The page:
Humberto is a regular in the Cuba Libro hammocks

Humberto is a regular in the Cuba Libro hammocks

Second policy? Cuba Libro staff will earn more than anyone else in Havana doing similar work. We will commit ourselves in this way (and others), to supporting Cuban youth – to proving that young people here can learn new skills, make a dignified living, and build a future in their beloved Cuba. In addition to the robust salary, I instituted a profit-sharing program for staff and a tip jar exclusively for them. Here’s a typical end-of-day exchange with staff: “Conner. This is too much. Please take your cut of the tips.” I always decline, but then they slip some bills into my bag when I’m not looking and I slip them right back. In an effort to support young Cubans, I determined we would dedicate part of the café to emerging artists who have little opportunity to show their work in a city where six terrific artists crawl out from under any rock. We’ve shown artists who use the hallway of their building to create or have to sit on their single mattress to paint. For almost all our artists, their Cuba Libro show is their first solo show. One of my favorite parts of this 2-year adventure is when I get to call one of these artists (especially the ones earning peanuts in a state job) to say: ‘you sold something; your work is going to Canada/the United States/Chile/wherever, c’mon by so we can settle up.’

reading is sexy

Third policy? We will do everything within our power to help attack inequities, educate, contribute to the health and well-being of our customers/staff/neighbors, broaden our collective support network, and build community. We will start donation programs, hold classes and workshops, plant trees, refill water bottles (as tourists numbers soar, plastic bottle waste is becoming a huge problem for this island ecology), give out free condoms (my public health commitment and also a way to diversify our community even more), make our stellar bathroom available to everyone, whether they buy something or know us or not, and actively curate titles, authors and genres requested by our community. When friends started an organic, collective farm, we offered to make their wonderfully delicious and affordable produce available to our community – at no profit to us. We pledge to be relevant and positive and pro-active.

Fourth policy? Cuba Libro will institute a collective decision-making model – any policy change or decision which affects our staff and/or community, requires consultation with them. This is completely new for many Cubans and we’ve had several opportunities to put the model to the test: do we want to appear in the Lonely Planet guidebook? Do we want to be on Travel Channel? This is a no-brainer for folks blind to everything except the bottom-line, but as I always say: ‘Cuba Libro is less about peddling coffee and books and more about being a resource for the surrounding community’ and once you get massive international exposure from media giants like LP and Travel Channel, the scales tip towards more foreigners, fewer locals in your establishment. Our collective debate revealed that none of us wanted this. But the debate also revealed alternatives, which ended up winning out. When I suggested raising our prices after more than a year in operation, staff pushed back, argued why we shouldn’t, and we didn’t; our prices, payable in either CUC or CUP, (another policy designed to make Cuba Libro as accessible as possible to as many as possible), have remained the same since opening: from a 60 cent espresso to a $1.50 frappuccino (both of which kick ass, according to customers). The latest debate is a rager: should we habilitate WiFi when it becomes a possibility? Feel free to weigh in, we’re currently collecting opinions.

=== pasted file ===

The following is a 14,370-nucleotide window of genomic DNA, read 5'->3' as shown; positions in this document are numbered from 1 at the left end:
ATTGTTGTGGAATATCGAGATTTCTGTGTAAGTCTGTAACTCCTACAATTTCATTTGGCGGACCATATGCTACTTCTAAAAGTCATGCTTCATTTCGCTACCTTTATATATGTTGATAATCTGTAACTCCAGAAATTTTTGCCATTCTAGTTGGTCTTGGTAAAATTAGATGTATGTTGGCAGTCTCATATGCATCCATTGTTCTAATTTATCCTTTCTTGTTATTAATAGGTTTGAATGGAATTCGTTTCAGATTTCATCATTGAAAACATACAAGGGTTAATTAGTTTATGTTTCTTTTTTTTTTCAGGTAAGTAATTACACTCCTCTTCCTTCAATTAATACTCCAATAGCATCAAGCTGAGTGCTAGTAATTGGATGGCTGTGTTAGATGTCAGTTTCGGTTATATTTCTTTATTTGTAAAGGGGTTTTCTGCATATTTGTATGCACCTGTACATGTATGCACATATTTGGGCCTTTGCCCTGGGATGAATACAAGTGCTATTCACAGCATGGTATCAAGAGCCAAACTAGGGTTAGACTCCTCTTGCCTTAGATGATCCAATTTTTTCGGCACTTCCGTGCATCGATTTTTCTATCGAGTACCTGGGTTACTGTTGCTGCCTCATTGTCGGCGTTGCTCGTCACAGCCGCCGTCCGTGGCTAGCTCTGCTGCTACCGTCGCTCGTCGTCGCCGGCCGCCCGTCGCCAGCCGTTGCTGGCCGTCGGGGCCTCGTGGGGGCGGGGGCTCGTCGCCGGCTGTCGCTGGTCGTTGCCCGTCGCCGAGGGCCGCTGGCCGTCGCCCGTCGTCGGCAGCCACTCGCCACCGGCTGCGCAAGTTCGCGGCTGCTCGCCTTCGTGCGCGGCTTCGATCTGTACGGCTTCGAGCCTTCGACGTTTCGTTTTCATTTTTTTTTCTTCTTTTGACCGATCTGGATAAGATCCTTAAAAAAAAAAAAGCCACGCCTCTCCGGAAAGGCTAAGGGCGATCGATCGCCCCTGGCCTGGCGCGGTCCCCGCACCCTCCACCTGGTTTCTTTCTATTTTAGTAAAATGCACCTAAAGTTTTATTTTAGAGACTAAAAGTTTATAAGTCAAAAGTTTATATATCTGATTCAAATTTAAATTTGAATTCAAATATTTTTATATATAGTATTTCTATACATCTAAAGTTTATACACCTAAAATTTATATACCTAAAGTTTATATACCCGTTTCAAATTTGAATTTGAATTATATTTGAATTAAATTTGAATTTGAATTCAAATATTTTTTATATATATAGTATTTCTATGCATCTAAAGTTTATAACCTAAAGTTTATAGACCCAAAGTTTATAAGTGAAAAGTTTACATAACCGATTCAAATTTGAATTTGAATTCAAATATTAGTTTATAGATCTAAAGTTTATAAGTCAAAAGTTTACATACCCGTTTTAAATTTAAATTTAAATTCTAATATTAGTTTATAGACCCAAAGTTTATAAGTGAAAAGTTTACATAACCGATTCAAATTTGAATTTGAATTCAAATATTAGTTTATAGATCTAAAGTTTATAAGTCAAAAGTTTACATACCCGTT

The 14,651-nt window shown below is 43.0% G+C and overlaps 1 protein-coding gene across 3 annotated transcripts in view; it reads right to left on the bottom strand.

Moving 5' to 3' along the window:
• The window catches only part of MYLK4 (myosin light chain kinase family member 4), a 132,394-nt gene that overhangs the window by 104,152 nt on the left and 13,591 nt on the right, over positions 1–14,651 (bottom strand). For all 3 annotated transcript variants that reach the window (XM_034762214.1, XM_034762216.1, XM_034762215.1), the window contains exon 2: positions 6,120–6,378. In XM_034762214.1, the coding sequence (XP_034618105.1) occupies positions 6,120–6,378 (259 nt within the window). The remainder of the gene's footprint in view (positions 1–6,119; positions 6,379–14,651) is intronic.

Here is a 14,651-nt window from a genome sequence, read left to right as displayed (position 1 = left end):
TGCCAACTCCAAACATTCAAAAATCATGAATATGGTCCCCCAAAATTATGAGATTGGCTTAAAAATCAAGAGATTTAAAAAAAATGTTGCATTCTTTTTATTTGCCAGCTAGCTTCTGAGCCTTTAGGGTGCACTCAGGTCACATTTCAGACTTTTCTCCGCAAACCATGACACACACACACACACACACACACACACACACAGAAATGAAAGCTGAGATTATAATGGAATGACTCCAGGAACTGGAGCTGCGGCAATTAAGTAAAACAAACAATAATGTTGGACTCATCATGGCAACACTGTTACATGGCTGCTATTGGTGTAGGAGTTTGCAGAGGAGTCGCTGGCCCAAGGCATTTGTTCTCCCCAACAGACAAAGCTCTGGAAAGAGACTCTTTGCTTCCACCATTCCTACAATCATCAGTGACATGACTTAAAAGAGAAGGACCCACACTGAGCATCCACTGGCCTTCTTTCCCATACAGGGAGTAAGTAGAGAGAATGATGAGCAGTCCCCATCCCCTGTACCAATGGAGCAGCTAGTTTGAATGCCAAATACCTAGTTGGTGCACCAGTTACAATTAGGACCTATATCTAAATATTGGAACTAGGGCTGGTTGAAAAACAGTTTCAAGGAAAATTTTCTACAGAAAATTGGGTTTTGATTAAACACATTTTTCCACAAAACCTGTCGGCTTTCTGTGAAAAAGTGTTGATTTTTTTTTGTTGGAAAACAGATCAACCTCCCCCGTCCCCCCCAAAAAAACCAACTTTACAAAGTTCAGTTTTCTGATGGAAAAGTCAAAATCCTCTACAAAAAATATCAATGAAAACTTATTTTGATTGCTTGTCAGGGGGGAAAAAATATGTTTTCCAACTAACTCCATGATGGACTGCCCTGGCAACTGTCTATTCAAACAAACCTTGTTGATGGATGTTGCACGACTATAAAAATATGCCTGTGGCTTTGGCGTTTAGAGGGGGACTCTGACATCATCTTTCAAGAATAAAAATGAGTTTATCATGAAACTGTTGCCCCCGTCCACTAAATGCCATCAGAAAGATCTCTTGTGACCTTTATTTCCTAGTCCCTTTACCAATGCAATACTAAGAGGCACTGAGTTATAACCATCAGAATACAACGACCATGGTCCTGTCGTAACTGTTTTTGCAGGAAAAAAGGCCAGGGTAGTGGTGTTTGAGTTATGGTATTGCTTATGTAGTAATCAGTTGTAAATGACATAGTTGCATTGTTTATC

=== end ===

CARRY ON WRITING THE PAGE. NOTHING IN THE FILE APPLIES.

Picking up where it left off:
Meanwhile, Cuban friends and family doubted my crazy bookstore/café idea when I unveiled it in 2013:

“You can’t give away stuff for free.”

“You have to sell liquor or you won’t survive. At least beer!”

“What’s the point of an English bookstore in a Spanish-speaking country?”

“You can’t lend books, they’ll never come back.”

Well, two years on, we’ve proven them wrong. Now what we’re hearing:

“Cuba Libro literally changed my life” (Susan, who met her future husband here)

“This is the best job I’ve ever had. It has changed my life” (Douglas! Fabulous Douglas, author of our original motto: ‘Life is peachy at Cuba Libro’);

“This is the coolest place in Havana” (Richard, early adopter and mainstay of the Cuba Libro family);

“I wouldn’t have survived medical school without Cuba Libro” (Dr Vero, another early adopter who was also the first – but not the last – to say: “I’m not telling anyone about this place. It’s MY oasis; I don’t want anyone to know about it”);

“I wish I had discovered this place when I first got to Havana” (Molly, a regular-in-the-making);

“This is my favorite place” (Humberto, who has cashed in more buy-10-get-1-free cards than anyone);

“I swear this is best iced coffee I’ve ever had” (Marcia, documentary filmmaker);

“Who are these new people? This is OUR hangout and they’re in MY hammock! (Maria Carla, Cuba Libro regular and future famous playwright).

We were one of (if not THE) first business with a loyalty reward program

We were one of (if not THE) first business with a loyalty reward program

I speak for the collective when I say: we’re extremely proud of what we’ve achieved at Cuba Libro, very much a labor of love, very much a success – as defined by us. Although there are days we lose money, when the bureaucracy and inspections and blackouts and difficulties seem too much, there are days like last week when I looked around the garden, full of Cubans and a smattering of foreigners laughing, playing Scrabble and the guitar, reading Rolling Stone, and sipping 100% Cuban coffee and realized we’re not only creating community, we’re creating meaning in our lives and the lives of others. Douglas caught me smiling and read my mind: “this is what you dreamed of, right?” Yes, Dudu, this was the dream, the dream we’re making a reality in our shady little corner of Vedado, every day.